World Jewish Congress


The Jews of Ukraine constitute the third largest Jewish community in Europe and the fifth largest in the world. Jews are mainly concentrated in Kyiv(110,000), Dnepropetrovsk (60,000), Kharkov (45,000), and Odessa (45,000). Jews also live in many of the smaller towns. Western Ukraine, however, has only a small remnant of its former Jewish population, with Lvivand Chernovtsy each having only about 6,000 Jews. The majority of Jews in present-day Ukraine are native Russian/Ukrainian speakers, and only some of the elderly speak Yiddish as their mother tongue (in 1926, 76.1% claimed Yiddish as their mother tongue). The average age is close to 45.


The idea of a distinct Ukrainian Jewry has been revived. In former times, Jews living in various parts of the territory of present-day Ukraine had identified themselves as Russian, Polish, Galician, Romanian, Bessarabian, Hungarian, or even Austrian Jews-and more recently, as Soviet Jews.

In the 19th century, Ukraine, as a part of the Pale of Settlement, was densely populated by Jews. Despite restrictions, Jews played a prominent role in the development of commerce and industry in the region, and especially in the growth of its major cities, such as Kyiv, Odessa, and Kharkov. Many of the most important Jewish thinkers of the modern age were born there.

Throughout this time, religious and Zionist activity was forced underground. The Soviet authorities established four Jewish autonomous districts in the southern part of the republic and in Crimea. These settlements lasted until World War II, when they were overrun by the Germans and their inhabitants murdered. More than half the Jews living in Ukraine were wiped out. The Jews of Ukraine account for a great proportion of the Soviet victims of the Holocaust, with the worst slaughter taking place at Babi Yar outside Kyiv.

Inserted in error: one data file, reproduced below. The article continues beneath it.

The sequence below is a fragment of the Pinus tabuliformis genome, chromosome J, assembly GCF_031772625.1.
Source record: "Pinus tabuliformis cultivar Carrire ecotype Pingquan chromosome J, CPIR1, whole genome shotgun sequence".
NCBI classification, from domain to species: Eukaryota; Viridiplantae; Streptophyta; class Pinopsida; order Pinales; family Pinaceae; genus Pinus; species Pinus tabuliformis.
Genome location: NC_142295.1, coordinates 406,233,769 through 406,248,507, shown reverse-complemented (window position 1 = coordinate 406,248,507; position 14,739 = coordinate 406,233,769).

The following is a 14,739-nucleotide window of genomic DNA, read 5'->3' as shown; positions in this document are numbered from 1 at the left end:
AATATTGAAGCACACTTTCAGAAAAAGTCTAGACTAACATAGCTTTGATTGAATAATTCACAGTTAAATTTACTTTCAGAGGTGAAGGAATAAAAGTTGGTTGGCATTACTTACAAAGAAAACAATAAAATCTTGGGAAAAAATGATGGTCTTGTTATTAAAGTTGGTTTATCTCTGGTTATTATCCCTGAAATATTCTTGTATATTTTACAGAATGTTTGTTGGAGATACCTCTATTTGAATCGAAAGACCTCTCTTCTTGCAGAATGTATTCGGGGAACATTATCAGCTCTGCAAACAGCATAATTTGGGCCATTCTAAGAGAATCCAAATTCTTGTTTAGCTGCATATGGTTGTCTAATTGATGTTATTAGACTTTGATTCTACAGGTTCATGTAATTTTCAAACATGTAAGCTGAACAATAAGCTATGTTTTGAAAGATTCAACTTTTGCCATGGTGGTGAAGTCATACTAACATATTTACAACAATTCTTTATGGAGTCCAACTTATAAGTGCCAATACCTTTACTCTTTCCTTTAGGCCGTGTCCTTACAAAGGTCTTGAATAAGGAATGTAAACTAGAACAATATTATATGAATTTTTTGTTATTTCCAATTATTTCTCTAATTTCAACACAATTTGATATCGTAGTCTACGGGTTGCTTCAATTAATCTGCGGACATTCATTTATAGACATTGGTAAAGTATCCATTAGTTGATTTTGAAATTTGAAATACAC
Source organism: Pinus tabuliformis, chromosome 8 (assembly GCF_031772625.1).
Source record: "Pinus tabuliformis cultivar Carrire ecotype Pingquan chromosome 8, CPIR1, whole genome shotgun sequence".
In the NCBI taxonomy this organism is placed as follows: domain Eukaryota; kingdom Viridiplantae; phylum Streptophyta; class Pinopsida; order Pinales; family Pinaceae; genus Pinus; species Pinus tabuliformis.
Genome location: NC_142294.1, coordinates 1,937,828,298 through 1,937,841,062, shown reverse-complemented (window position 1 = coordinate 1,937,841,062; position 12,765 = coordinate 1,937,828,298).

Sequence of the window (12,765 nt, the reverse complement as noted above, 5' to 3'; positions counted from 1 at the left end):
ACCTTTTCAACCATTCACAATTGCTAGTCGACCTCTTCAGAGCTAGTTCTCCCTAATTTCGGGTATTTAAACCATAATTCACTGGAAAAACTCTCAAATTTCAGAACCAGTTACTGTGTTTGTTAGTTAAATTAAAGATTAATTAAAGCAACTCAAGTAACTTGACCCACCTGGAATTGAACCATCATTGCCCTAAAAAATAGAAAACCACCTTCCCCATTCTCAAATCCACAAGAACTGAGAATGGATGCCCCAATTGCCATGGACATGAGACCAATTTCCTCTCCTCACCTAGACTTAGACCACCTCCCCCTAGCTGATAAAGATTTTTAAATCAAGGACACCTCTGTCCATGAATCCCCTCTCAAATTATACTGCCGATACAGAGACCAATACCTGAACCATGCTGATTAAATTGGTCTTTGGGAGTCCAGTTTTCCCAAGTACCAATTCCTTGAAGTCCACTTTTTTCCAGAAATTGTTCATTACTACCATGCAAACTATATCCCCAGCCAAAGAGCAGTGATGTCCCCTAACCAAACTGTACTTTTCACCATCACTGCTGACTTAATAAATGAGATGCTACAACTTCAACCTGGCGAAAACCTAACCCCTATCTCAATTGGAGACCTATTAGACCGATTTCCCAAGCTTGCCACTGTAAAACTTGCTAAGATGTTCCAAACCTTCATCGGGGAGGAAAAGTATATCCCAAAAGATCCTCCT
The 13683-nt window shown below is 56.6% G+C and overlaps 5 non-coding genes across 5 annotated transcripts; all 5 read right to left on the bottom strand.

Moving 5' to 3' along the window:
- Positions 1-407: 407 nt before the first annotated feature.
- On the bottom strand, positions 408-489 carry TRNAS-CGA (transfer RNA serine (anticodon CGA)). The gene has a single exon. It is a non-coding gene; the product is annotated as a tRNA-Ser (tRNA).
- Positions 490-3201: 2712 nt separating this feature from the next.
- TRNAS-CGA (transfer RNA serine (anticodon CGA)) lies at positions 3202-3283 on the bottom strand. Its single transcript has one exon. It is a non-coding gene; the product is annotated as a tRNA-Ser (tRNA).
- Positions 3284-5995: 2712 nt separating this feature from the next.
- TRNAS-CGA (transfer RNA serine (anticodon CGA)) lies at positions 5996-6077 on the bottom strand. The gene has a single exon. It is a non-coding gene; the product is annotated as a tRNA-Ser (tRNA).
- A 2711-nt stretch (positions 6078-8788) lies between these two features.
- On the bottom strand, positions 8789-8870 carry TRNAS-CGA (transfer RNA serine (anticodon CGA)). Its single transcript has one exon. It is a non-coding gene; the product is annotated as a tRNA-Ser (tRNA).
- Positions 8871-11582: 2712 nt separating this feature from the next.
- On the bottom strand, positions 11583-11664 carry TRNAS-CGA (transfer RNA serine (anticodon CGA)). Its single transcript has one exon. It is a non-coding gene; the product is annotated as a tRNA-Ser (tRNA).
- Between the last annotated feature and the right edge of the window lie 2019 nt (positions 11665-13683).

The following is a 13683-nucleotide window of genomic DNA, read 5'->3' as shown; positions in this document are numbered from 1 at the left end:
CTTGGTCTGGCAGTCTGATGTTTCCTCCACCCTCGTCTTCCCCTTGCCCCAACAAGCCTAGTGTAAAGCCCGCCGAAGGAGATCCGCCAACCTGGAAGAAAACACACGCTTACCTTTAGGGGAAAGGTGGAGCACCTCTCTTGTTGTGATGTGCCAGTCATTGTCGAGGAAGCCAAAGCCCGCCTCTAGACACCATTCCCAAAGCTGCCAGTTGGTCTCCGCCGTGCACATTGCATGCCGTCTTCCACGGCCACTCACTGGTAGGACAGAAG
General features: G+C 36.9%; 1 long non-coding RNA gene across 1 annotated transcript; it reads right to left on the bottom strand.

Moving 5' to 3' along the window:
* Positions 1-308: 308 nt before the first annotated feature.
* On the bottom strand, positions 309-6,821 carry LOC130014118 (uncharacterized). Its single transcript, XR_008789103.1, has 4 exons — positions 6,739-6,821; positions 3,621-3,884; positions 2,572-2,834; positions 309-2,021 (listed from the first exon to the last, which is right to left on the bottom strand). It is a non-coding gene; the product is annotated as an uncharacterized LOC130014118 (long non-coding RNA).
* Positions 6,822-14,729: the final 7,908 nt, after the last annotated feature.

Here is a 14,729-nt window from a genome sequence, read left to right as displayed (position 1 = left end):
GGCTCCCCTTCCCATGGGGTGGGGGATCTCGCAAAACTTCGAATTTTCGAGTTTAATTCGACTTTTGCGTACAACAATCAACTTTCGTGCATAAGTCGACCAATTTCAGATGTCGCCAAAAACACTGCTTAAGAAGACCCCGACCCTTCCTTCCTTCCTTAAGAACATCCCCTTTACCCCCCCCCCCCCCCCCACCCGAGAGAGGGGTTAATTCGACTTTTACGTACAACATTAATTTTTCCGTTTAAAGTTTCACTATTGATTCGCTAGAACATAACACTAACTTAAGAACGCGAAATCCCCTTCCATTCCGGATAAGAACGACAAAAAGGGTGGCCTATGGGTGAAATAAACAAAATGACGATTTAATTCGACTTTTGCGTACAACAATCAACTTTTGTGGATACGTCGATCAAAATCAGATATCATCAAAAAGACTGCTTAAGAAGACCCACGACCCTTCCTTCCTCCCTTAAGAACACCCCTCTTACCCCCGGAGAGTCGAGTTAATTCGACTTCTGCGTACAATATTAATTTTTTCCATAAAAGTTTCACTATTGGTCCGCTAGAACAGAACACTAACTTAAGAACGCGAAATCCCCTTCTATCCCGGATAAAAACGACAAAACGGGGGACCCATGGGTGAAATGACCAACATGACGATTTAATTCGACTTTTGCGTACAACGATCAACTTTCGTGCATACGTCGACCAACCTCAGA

Many Ukrainians played an active role in the murder and despoliation of their Jewish neighbors. After the war, returning Jews were often met with hostility, and the repression of Jewish cultural and spiritual life was especially severe in Soviet Ukraine. Moreover, Kyiv became a center for anti-Semitic publicistic activity.

The collapse of Communism and the re-creation of an independent Ukraine set the stage for the revitalization of Jewish life. The Ukrainian government has been sensitive to the needs of Ukrainian Jewry. Still, the precarious economic situation has been a decisive factor in the aliya of Ukrainian Jews.


The leading umbrella organizations are the Association of Jewish Organizations and Communities of Ukraine and the Jewish Council of Ukraine. The community is made up of many different Jewish religious and cultural groups, including various Zionist organizations.

The Jewish population is in decline, largely due to emigration and to the aging process. The community, together with international Jewish welfare groups, is striving to alleviate the poverty of the many destitute Jews in the country, a large portion of whom are elderly. Among the community's priorities is securing the return of nationalized Jewish property.


The horrible slaughter at Babi Yar inspired the great Russian writer, Yevgeny Yevtushenko, to pen a powerful ode to the victims. It later became the theme of composer Dimitri Shostakovitch's 13th Symphony. In 1963 both the poet and the composer were denounced by the Soviet authorities.

Ukraine has about 75 Jewish schools in some 45 cities, among them some 10 day schools (in Chernovtsy, Dnepropetrovsk, Kharkov, Kyiv, Lviv, Odessa, Vinnitsa, and Zapozoshye) and 65 Sunday schools. Several newspapers and journals are published, including the Kiev-based Hadashot. There is also a weekly TV program called "Yahad" on state television.



Since the collapse of the Soviet Union, religious life has undergone a revival, and Jewish communities in many cities and towns have been reconstituted. Synagogues and mikvaot are now functioning in all cities and towns with a significant Jewish population. Religious leadership is provided by a number of foreign rabbis.


Ukraine and Israel have enjoyed full diplomatic relations since 1991. Aliya: Since 1989, 200,000 Ukrainian Jews have emigrated to Israel.


Among the sites which attract large numbers of Jewish visitors is Uman, the burial place of Rebbe Nachman of Bratslav, and Gadyach, the tomb of Rabbi Shneur Zalman, the Alter Rebbe-the founder of the Lubavitch Chassidic movement.  (Go to Videos)